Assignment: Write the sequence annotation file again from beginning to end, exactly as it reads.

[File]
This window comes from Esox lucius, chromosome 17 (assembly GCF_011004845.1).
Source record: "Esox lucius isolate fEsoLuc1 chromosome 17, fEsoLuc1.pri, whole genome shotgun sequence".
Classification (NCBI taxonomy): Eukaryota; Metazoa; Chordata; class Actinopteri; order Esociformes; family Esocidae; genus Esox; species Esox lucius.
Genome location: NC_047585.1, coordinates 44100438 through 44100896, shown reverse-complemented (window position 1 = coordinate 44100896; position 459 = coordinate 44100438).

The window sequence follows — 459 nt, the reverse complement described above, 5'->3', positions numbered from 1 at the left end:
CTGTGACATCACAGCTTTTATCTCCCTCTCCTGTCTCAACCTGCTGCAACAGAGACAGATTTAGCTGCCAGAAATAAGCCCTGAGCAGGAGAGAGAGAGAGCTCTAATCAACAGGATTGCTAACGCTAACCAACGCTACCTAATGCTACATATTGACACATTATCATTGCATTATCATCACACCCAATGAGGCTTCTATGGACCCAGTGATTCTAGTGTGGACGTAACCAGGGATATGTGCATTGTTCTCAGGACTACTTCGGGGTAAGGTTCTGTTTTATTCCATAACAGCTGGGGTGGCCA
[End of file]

This window comes from Esox lucius, chromosome 17 (assembly GCF_011004845.1).
Source record: "Esox lucius isolate fEsoLuc1 chromosome 17, fEsoLuc1.pri, whole genome shotgun sequence".
Classification (NCBI taxonomy): Eukaryota; Metazoa; Chordata; class Actinopteri; order Esociformes; family Esocidae; genus Esox; species Esox lucius.
Genome location: NC_047585.1, coordinates 44100438 through 44100896, shown reverse-complemented (window position 1 = coordinate 44100896; position 459 = coordinate 44100438).

The window sequence follows — 459 nt, the reverse complement described above, 5'->3', positions numbered from 1 at the left end:
CTGTGACATCACAGCTTTTATCTCCCTCTCCTGTCTCAACCTGCTGCAACAGAGACAGATTTAGCTGCCAGAAATAAGCCCTGAGCAGGAGAGAGAGAGAGCTCTAATCAACAGGATTGCTAACGCTAACCAACGCTACCTAATGCTACATATTGACACATTATCATTGCATTATCATCACACCCAATGAGGCTTCTATGGACCCAGTGATTCTAGTGTGGACGTAACCAGGGATATGTGCATTGTTCTCAGGACTACTTCGGGGTAAGGTTCTGTTTTATTCCATAACAGCTGGGGTGGCCA